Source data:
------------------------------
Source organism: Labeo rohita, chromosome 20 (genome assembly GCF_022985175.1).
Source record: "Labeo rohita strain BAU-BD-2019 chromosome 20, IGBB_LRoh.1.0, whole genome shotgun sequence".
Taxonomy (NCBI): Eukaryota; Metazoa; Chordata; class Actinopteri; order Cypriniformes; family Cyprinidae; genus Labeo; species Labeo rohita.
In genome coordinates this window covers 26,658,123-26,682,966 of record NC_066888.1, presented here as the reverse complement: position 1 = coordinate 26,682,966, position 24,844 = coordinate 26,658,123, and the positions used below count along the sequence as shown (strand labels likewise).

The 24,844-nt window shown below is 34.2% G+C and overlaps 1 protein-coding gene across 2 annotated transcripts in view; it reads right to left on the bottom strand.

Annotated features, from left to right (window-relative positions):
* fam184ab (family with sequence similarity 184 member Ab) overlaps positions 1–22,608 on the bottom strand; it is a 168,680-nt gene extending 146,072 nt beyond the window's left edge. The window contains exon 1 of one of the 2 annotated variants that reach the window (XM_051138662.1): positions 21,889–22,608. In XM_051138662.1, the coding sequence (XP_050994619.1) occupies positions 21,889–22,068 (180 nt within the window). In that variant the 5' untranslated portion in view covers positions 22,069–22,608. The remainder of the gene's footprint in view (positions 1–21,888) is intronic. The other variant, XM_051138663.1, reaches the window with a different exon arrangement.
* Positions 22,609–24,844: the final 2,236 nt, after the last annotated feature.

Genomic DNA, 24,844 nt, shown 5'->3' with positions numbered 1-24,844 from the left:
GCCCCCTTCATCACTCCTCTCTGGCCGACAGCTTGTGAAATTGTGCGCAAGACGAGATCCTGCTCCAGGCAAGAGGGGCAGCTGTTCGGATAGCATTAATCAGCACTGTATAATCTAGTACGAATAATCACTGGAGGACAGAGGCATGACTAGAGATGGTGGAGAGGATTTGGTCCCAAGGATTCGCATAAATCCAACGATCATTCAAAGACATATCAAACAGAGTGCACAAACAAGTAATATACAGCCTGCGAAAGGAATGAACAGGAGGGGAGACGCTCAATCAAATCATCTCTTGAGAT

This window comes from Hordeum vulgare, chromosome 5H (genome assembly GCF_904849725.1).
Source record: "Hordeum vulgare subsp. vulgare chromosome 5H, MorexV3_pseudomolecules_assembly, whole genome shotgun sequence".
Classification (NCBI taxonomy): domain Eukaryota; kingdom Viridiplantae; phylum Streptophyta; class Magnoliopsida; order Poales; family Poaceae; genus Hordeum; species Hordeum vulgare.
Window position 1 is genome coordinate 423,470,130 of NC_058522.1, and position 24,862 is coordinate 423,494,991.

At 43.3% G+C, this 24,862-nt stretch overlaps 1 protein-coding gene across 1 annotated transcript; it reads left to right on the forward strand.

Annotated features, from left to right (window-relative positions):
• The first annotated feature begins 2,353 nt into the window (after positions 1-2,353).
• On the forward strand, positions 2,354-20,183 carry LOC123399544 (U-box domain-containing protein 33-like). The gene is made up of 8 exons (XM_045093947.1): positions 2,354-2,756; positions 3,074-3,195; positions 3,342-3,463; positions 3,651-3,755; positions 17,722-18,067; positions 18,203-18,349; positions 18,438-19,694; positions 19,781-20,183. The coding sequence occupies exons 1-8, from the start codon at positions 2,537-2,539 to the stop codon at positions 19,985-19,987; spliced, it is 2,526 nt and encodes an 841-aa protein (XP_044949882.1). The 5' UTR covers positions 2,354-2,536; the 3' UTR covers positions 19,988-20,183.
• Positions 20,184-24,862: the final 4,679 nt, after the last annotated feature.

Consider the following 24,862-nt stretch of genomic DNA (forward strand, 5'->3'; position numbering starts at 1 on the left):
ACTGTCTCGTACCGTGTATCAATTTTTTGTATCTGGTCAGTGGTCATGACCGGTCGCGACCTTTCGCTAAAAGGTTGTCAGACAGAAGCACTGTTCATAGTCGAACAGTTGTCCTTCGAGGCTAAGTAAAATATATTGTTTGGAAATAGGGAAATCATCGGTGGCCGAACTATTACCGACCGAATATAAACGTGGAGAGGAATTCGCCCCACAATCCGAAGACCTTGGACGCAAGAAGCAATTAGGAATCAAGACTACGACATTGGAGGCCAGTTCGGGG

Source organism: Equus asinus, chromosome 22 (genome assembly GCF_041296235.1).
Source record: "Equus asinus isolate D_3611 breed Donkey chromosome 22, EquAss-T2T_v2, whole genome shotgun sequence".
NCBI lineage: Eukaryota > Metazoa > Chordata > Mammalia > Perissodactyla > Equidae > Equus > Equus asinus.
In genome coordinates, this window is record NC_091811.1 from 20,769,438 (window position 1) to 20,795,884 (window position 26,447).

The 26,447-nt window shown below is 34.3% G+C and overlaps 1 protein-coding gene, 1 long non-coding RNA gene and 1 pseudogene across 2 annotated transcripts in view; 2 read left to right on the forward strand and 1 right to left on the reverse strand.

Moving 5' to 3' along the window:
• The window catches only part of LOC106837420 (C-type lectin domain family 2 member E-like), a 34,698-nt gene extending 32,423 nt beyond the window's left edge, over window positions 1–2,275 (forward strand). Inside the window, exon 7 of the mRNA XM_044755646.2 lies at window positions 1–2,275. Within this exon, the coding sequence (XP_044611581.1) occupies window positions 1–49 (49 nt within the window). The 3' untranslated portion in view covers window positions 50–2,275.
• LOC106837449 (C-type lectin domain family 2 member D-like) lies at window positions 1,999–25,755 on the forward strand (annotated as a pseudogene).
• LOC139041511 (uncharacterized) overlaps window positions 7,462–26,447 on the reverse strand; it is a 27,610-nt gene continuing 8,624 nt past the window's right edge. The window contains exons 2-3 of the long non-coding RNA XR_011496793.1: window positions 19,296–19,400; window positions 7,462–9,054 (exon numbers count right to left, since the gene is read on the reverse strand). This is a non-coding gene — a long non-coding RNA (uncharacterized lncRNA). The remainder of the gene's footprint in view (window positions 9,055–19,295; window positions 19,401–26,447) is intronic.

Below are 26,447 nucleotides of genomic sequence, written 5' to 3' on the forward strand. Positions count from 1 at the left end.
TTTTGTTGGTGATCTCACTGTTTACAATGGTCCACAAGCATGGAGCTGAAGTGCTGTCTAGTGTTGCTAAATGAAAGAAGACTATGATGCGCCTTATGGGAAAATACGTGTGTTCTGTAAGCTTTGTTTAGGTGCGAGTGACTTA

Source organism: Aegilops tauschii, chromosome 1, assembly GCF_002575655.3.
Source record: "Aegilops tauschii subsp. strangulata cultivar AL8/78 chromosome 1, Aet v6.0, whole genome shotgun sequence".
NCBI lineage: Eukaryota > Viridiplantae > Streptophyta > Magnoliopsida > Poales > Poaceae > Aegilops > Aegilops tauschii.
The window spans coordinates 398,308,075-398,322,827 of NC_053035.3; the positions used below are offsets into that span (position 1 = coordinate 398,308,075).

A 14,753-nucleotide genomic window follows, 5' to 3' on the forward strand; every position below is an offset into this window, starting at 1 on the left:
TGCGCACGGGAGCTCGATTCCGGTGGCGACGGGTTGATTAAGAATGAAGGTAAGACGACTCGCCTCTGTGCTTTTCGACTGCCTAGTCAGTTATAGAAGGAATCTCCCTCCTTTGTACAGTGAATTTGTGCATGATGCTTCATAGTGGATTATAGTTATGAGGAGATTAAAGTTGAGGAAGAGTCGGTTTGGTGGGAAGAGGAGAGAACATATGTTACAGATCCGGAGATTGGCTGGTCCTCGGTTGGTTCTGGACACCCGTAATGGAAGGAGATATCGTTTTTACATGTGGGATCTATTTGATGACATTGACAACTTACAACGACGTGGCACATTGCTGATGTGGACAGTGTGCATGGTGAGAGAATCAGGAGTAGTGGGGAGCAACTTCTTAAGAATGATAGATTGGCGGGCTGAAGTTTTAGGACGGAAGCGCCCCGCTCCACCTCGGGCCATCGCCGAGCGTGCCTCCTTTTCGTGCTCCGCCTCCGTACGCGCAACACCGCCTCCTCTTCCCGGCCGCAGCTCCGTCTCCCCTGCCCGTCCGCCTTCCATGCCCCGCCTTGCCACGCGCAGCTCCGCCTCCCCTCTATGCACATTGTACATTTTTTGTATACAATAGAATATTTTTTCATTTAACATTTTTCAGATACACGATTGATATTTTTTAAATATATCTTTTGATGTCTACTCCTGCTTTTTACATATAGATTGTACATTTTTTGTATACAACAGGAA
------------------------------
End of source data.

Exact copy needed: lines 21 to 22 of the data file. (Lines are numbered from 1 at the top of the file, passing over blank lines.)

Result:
ACTGTCTCGTACCGTGTATCAATTTTTTGTATCTGGTCAGTGGTCATGACCGGTCGCGACCTTTCGCTAAAAGGTTGTCAGACAGAAGCACTGTTCATAGTCGAACAGTTGTCCTTCGAGGCTAAGTAAAATATATTGTTTGGAAATAGGGAAATCATCGGTGGCCGAACTATTACCGACCGAATATAAACGTGGAGAGGAATTCGCCCCACAATCCGAAGACCTTGGACGCAAGAAGCAATTAGGAATCAAGACTACGACATTGGAGGCCAGTTCGGGG

Source organism: Equus asinus, chromosome 22 (genome assembly GCF_041296235.1).